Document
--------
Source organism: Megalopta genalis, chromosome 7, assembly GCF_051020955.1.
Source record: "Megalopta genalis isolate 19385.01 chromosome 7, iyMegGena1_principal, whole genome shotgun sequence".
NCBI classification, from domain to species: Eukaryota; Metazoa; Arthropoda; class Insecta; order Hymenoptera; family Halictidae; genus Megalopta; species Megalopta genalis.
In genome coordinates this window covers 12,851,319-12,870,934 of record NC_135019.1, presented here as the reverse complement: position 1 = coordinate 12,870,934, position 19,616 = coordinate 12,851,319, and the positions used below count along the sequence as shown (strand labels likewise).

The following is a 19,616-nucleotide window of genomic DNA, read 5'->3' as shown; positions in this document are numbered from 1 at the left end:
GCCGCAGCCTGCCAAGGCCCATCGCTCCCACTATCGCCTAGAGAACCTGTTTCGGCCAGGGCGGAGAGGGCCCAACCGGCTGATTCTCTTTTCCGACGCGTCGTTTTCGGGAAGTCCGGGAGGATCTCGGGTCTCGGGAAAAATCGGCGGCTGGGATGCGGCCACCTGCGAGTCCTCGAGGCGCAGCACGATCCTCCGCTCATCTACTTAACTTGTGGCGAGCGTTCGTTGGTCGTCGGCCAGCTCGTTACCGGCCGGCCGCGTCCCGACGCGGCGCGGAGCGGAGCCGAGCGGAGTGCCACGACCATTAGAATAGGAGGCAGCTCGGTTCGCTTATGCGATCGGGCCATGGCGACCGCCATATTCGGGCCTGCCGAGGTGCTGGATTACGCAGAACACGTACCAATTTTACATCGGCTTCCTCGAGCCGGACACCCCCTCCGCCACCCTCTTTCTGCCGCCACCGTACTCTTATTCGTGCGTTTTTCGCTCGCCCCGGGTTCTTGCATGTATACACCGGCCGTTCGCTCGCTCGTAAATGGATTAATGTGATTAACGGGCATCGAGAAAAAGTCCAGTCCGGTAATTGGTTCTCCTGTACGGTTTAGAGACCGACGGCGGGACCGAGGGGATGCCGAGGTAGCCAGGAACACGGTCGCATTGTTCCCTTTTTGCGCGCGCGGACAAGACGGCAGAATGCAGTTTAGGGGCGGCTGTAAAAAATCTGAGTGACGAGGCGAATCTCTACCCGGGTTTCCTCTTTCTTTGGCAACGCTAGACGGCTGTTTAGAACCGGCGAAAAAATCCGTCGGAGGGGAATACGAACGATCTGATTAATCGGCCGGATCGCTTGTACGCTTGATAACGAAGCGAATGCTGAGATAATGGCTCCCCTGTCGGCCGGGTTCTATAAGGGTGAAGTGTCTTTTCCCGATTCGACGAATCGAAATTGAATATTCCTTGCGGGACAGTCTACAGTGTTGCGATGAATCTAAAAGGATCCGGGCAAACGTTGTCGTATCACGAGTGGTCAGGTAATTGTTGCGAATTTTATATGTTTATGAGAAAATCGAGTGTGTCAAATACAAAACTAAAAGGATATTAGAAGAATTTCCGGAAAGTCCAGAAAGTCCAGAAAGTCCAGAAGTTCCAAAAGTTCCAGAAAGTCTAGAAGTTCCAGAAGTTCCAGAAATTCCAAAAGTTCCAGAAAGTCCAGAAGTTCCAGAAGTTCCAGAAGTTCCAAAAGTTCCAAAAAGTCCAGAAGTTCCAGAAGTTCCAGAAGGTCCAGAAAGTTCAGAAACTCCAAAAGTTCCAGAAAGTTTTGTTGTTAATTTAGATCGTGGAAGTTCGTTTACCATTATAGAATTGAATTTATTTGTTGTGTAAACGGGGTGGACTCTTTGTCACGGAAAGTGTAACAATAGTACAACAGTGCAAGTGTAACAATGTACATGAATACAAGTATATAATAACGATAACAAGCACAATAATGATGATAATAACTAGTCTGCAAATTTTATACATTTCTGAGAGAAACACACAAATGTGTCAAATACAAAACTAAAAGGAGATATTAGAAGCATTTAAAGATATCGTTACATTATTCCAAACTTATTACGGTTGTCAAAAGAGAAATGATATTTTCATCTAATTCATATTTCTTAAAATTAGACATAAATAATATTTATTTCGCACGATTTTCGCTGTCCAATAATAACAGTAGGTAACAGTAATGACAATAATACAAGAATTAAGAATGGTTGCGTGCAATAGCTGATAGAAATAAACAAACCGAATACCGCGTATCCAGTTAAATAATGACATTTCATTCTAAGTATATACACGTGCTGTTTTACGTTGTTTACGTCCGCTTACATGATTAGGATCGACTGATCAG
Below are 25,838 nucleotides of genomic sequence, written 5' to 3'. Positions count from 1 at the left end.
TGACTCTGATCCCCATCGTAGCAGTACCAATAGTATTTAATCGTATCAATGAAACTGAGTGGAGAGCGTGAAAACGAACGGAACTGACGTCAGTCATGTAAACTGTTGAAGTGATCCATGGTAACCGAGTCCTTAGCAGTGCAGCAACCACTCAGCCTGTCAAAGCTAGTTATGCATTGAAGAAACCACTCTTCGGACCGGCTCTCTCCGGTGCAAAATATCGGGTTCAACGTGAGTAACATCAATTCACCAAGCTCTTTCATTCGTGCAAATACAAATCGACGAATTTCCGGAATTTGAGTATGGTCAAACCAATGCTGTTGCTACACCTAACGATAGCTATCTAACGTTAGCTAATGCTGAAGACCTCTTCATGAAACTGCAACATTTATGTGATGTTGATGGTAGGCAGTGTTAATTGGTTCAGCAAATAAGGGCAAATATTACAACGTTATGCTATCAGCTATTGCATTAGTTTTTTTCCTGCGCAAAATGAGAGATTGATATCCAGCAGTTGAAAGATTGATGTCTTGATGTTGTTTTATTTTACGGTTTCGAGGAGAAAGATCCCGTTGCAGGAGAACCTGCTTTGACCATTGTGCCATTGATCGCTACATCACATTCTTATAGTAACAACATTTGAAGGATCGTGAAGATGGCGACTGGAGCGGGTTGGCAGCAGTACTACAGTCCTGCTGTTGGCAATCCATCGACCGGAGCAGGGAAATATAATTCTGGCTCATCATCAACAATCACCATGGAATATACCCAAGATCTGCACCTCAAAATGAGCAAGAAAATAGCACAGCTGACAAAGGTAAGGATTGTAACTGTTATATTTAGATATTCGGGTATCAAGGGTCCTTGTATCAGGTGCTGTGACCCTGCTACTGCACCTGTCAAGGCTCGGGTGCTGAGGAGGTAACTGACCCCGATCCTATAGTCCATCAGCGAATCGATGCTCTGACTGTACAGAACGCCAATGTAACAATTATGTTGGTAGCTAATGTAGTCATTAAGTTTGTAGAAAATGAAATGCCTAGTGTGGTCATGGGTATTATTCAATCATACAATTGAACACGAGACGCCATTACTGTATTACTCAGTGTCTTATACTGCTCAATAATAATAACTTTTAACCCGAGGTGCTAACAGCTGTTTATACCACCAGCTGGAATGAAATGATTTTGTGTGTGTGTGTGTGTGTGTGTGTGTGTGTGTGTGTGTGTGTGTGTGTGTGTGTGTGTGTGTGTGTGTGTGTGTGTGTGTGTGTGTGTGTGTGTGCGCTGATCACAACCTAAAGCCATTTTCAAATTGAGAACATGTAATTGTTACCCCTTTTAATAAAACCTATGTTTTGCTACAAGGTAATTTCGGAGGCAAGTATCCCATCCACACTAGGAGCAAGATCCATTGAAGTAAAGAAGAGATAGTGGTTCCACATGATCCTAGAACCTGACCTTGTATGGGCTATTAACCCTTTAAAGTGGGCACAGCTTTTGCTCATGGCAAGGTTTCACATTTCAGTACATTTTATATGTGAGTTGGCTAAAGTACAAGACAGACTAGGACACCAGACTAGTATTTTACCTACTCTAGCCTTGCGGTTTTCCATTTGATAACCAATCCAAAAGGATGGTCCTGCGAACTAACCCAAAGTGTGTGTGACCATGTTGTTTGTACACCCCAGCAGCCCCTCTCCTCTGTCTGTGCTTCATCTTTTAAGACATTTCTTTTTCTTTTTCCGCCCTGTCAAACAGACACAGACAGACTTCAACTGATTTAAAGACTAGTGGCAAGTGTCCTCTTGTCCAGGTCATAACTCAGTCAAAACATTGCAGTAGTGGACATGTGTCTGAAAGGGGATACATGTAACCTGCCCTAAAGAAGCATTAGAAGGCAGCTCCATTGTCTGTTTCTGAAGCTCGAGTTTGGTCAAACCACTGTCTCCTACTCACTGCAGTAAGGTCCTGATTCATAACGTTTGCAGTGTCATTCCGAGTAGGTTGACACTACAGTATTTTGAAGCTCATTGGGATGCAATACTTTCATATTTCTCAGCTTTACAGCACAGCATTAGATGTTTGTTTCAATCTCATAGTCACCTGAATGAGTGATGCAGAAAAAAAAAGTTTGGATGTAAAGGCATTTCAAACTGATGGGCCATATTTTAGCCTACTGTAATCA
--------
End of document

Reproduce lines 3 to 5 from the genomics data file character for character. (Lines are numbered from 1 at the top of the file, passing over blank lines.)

NCBI classification, from domain to species: Eukaryota; Metazoa; Arthropoda; class Insecta; order Hymenoptera; family Halictidae; genus Megalopta; species Megalopta genalis.
In genome coordinates this window covers 12,851,319-12,870,934 of record NC_135019.1, presented here as the reverse complement: position 1 = coordinate 12,870,934, position 19,616 = coordinate 12,851,319, and the positions used below count along the sequence as shown (strand labels likewise).

The following is a 19,616-nucleotide window of genomic DNA, read 5'->3' as shown; positions in this document are numbered from 1 at the left end: